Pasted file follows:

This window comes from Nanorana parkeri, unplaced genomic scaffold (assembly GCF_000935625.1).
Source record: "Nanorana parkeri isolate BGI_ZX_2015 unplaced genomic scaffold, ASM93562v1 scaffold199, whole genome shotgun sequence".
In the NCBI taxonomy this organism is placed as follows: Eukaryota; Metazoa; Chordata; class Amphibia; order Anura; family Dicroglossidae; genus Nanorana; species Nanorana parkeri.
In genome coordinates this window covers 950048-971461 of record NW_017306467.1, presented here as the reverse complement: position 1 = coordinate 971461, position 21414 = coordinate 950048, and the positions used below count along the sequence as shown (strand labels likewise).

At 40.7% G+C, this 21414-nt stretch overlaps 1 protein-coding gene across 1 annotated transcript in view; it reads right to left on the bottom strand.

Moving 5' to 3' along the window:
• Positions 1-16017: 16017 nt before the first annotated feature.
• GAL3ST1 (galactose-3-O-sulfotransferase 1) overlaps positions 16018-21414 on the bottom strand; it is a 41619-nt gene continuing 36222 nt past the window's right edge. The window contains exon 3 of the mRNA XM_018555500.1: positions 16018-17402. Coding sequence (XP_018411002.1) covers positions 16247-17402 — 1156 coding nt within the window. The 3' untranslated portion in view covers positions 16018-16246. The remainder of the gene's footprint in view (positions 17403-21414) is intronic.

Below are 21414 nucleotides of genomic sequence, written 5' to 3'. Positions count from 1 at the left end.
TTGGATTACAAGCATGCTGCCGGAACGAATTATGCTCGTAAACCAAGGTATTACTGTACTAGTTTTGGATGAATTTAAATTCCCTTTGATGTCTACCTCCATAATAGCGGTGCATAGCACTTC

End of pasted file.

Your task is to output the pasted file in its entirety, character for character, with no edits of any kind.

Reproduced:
This window comes from Nanorana parkeri, unplaced genomic scaffold (assembly GCF_000935625.1).
Source record: "Nanorana parkeri isolate BGI_ZX_2015 unplaced genomic scaffold, ASM93562v1 scaffold199, whole genome shotgun sequence".
In the NCBI taxonomy this organism is placed as follows: Eukaryota; Metazoa; Chordata; class Amphibia; order Anura; family Dicroglossidae; genus Nanorana; species Nanorana parkeri.
In genome coordinates this window covers 950048-971461 of record NW_017306467.1, presented here as the reverse complement: position 1 = coordinate 971461, position 21414 = coordinate 950048, and the positions used below count along the sequence as shown (strand labels likewise).

At 40.7% G+C, this 21414-nt stretch overlaps 1 protein-coding gene across 1 annotated transcript in view; it reads right to left on the bottom strand.

Moving 5' to 3' along the window:
• Positions 1-16017: 16017 nt before the first annotated feature.
• GAL3ST1 (galactose-3-O-sulfotransferase 1) overlaps positions 16018-21414 on the bottom strand; it is a 41619-nt gene continuing 36222 nt past the window's right edge. The window contains exon 3 of the mRNA XM_018555500.1: positions 16018-17402. Coding sequence (XP_018411002.1) covers positions 16247-17402 — 1156 coding nt within the window. The 3' untranslated portion in view covers positions 16018-16246. The remainder of the gene's footprint in view (positions 17403-21414) is intronic.

Below are 21414 nucleotides of genomic sequence, written 5' to 3'. Positions count from 1 at the left end.
TTGGATTACAAGCATGCTGCCGGAACGAATTATGCTCGTAAACCAAGGTATTACTGTACTAGTTTTGGATGAATTTAAATTCCCTTTGATGTCTACCTCCATAATAGCGGTGCATAGCACTTC